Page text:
Day 6 took us to a couple more WWII sites in the morning, and then we made the drive back to Belgium from France. We headed first to the Pegasus Bridge site. This was an operation by the British to capture and hold a key bridge in the area, as it was vital to move forward from the initial landing zones. They swooped down in gliders, with some landing roughly 150 feet from their objective. The soldiers caught little resistance as the Germans were completely caught off-guard, although this did mark the first casualty of D-Day, but also marked the 1st building liberated on D-Day. The bridge itself was replaced in the 90′s, but they moved the original to a museum just over a small field. It’s an incredibly important event for the D-Day invasion, and remains a key historical site.
After that we stopped to check the Battery at Merville at the recommendation of Chris and Erick(sp) that we met in St Mere Eglise’. The bunkers were in pretty good shape, but what made this a nice site to visit was that they setup each bunker like almost mini museums, with different displays in each, ending with a pretty cool multimedia experience in a the largest bunker. It’s definitely worth visiting if you’re in the area.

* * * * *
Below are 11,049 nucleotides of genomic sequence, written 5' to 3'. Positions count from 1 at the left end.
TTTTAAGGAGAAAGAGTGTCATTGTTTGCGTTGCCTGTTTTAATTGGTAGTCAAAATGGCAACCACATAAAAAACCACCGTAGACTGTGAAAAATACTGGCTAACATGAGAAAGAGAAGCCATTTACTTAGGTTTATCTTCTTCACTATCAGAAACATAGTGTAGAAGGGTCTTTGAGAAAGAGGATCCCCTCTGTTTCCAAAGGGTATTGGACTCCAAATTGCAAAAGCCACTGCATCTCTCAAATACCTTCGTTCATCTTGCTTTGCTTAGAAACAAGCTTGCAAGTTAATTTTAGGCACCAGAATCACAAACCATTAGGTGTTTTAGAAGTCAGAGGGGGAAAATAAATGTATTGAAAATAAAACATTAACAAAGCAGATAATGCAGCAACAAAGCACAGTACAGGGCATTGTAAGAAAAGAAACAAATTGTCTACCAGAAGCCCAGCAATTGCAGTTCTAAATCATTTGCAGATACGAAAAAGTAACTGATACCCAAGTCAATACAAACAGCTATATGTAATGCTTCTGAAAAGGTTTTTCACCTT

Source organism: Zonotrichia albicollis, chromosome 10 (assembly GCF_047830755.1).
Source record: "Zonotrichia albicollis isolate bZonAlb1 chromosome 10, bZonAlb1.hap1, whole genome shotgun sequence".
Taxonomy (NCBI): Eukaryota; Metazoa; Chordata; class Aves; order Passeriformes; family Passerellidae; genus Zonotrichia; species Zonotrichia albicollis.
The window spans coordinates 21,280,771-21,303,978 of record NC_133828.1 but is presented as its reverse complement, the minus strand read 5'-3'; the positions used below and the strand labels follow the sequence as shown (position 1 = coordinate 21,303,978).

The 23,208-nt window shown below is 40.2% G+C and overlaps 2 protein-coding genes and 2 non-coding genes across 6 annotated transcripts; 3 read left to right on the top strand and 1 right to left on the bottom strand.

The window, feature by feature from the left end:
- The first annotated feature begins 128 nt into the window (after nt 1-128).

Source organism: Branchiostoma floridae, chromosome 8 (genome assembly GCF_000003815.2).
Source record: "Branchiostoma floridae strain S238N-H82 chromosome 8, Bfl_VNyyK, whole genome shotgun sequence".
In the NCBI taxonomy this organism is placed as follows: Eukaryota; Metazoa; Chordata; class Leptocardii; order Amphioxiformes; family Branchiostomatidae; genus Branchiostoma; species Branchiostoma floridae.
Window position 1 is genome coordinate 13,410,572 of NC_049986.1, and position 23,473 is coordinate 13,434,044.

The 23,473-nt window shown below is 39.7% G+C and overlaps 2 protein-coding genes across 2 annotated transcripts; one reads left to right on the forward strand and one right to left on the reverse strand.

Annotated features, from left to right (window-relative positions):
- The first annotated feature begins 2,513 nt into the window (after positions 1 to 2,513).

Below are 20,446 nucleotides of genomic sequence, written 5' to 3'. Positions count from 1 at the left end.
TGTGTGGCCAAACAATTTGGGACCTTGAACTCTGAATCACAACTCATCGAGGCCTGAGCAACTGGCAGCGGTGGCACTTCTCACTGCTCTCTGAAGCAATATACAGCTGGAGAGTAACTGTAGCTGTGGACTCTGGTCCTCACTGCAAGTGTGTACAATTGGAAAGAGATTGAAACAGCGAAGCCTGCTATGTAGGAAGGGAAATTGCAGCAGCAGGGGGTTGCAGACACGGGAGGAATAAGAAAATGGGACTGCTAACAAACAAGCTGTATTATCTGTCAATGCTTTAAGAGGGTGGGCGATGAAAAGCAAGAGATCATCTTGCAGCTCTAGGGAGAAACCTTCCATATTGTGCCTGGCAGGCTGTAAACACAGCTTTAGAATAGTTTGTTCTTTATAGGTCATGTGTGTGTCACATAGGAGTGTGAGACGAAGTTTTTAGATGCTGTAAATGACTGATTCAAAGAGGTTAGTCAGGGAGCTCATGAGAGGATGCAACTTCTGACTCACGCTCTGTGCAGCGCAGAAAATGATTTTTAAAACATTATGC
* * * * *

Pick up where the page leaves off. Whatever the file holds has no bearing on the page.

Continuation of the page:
On our travels back to Belgium, we chose to take more of the country roads instead of the expensive toll roads, and we happened-upon the town of Brie (which is also the name of the region, and yes, that’s where the cheese originated.) We tried to get lodgingin the town of Chimay but couldn’t, so we were pointed to a smal B&B in a town called Lompret, which is nestled in a deep valley about 5km from Chimay. It was a fantastic place, and such an incredibly charming town. We walked down to have dinner, and were pleased to see that Chimay was available for the equivalent of around $3 a bottle, and the food was fantastic as well. I’m convinced that we couldn’t have found a better place to stay for the night for sure.